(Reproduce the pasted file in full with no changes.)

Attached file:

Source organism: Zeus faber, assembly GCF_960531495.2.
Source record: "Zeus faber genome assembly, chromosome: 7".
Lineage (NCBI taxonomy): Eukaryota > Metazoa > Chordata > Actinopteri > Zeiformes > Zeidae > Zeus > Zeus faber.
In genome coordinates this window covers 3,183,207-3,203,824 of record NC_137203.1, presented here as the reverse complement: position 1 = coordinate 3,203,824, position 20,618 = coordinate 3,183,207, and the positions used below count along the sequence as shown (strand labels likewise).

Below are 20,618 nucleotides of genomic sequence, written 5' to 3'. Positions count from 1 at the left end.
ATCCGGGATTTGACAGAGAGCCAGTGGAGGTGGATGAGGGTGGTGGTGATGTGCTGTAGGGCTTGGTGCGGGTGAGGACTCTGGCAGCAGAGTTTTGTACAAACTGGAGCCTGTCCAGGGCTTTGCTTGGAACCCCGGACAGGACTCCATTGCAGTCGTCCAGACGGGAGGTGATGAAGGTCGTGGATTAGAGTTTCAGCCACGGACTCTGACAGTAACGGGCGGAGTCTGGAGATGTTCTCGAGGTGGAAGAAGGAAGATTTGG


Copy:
Source organism: Zeus faber, assembly GCF_960531495.2.
Source record: "Zeus faber genome assembly, chromosome: 7".
Lineage (NCBI taxonomy): Eukaryota > Metazoa > Chordata > Actinopteri > Zeiformes > Zeidae > Zeus > Zeus faber.
In genome coordinates this window covers 3,183,207-3,203,824 of record NC_137203.1, presented here as the reverse complement: position 1 = coordinate 3,203,824, position 20,618 = coordinate 3,183,207, and the positions used below count along the sequence as shown (strand labels likewise).

Below are 20,618 nucleotides of genomic sequence, written 5' to 3'. Positions count from 1 at the left end.
ATCCGGGATTTGACAGAGAGCCAGTGGAGGTGGATGAGGGTGGTGGTGATGTGCTGTAGGGCTTGGTGCGGGTGAGGACTCTGGCAGCAGAGTTTTGTACAAACTGGAGCCTGTCCAGGGCTTTGCTTGGAACCCCGGACAGGACTCCATTGCAGTCGTCCAGACGGGAGGTGATGAAGGTCGTGGATTAGAGTTTCAGCCACGGACTCTGACAGTAACGGGCGGAGTCTGGAGATGTTCTCGAGGTGGAAGAAGGAAGATTTGG